New PMG codes tackle clean air, child safety, drinking fountains
New features of the 2009 International Plumbing, Mechanical and Fuel Gas Codes (PMG) include revised outdoor air ventilation requirements to improve air quality, requirements for locking caps on air conditioning units to prevent inhalation of refrigerants, and consistency in calculating restroom size in businesses. The new codes, available in March, address the design, installation and performance of plumbing, mechanical and fuel gas systems to assure they are safe and efficient. To pre-purchase the 2009 International Codes, visit www.iccsafe.org/2009icodes.
New features in the 2009 International Plumbing Code (IPC) include:
- Establishments with occupant loads of 15 or fewer are no longer required to provide drinking fountains.
- Site-built shower pans must be leak-tested to assure watertight installation to help prevent costly future repairs.
- The new code-required method for calculating the number of plumbing fixtures will prevent a shortage of fixtures in business occupancies.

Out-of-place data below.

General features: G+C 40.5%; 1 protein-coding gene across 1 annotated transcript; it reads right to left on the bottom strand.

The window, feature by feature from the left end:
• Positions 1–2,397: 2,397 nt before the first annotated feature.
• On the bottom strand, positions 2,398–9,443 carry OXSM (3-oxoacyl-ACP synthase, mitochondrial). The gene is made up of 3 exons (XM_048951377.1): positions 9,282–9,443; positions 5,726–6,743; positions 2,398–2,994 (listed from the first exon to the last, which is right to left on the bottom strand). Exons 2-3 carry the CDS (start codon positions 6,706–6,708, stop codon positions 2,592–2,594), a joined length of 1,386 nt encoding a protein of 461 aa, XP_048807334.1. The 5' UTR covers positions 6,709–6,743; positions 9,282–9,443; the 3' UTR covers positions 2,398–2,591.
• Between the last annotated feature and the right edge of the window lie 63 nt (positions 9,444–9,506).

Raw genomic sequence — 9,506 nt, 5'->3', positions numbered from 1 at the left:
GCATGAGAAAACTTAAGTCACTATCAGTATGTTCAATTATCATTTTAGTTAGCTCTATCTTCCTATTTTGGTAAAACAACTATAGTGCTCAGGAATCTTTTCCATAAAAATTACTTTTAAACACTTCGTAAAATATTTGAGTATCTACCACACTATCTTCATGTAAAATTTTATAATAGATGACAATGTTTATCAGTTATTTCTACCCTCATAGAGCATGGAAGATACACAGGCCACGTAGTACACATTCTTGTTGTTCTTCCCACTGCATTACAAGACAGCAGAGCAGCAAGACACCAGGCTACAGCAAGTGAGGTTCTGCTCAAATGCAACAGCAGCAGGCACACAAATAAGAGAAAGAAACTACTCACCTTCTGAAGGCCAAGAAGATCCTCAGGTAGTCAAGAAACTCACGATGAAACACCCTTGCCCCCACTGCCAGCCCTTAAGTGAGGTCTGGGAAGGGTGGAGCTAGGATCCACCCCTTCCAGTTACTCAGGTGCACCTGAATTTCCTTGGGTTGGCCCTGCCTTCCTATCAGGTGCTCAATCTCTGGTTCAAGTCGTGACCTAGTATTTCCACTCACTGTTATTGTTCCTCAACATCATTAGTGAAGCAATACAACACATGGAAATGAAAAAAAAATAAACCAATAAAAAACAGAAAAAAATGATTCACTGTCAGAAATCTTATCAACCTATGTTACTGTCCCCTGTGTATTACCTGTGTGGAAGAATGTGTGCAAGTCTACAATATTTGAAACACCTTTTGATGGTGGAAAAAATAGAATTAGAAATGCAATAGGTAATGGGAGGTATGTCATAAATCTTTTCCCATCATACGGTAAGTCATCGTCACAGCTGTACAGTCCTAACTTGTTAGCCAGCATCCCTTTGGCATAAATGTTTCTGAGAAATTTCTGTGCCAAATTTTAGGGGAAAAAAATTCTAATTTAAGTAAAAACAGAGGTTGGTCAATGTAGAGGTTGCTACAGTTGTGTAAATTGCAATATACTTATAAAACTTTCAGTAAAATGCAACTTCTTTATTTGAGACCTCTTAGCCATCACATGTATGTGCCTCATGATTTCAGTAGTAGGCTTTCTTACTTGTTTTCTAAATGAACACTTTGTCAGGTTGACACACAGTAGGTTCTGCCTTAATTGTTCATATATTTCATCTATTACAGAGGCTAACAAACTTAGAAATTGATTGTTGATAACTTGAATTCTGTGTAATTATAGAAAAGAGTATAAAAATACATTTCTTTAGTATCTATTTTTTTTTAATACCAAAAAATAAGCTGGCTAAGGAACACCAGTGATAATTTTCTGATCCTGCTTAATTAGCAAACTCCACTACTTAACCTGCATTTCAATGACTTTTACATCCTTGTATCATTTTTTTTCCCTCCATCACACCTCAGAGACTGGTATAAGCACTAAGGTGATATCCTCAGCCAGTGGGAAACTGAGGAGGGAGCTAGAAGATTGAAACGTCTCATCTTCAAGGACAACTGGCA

- The 2009 International Private Sewage Disposal Code is now printed within the IPC. It includes provisions for design, installation, and inspection of private sewage disposal systems.
New requirements in the 2009 International Mechanical Code (IMC) include:
- Revised outdoor air ventilation requirements to more closely reflect ASHRAE 62 and improve the indoor air quality performance of systems designed to the IMC.
- Increase from 25 to 35 feet the maximum length of a clothes dryer duct to provide more flexibility for locating clothes dryers.
- A new section requiring locking access caps on outdoor refrigerant systems to prevent children from easily accessing and potentially inhaling the refrigerant.
New elements in the 2009 International Fuel Gas Code (IFGC) include:
- New bonding requirements for CSST piping systems to reduce the chance of damage from lightning.
- Revisions to address the problem created by appliance/hood interlock arrangements that shut off the gas supply to appliances equipped with standing pilot ignition systems.
- A new code section requiring all vents that penetrate an exterior wall to be permanently sealed around the penetration to prevent the entry of combustion products.
The IPC is used in 38 states and Washington, D.C.; 47 states and the nation’s capital use the IMC; and 43 states and Washington, D.C., use the IFGC. Each edition of the codes incorporates tested new technologies and lessons learned to make communities safer. For more information about the Code Council’s PMG initiatives, visit iccsafe.org/pmg or email PMGresourcecenter@iccsafe.org.
The International Code Council, a membership association dedicated to building safety and fire prevention, develops the codes used to construct residential and commercial buildings, including homes and schools. Most U.S. cities, counties and states choose the International Codes, building safety codes developed by the International Code Council.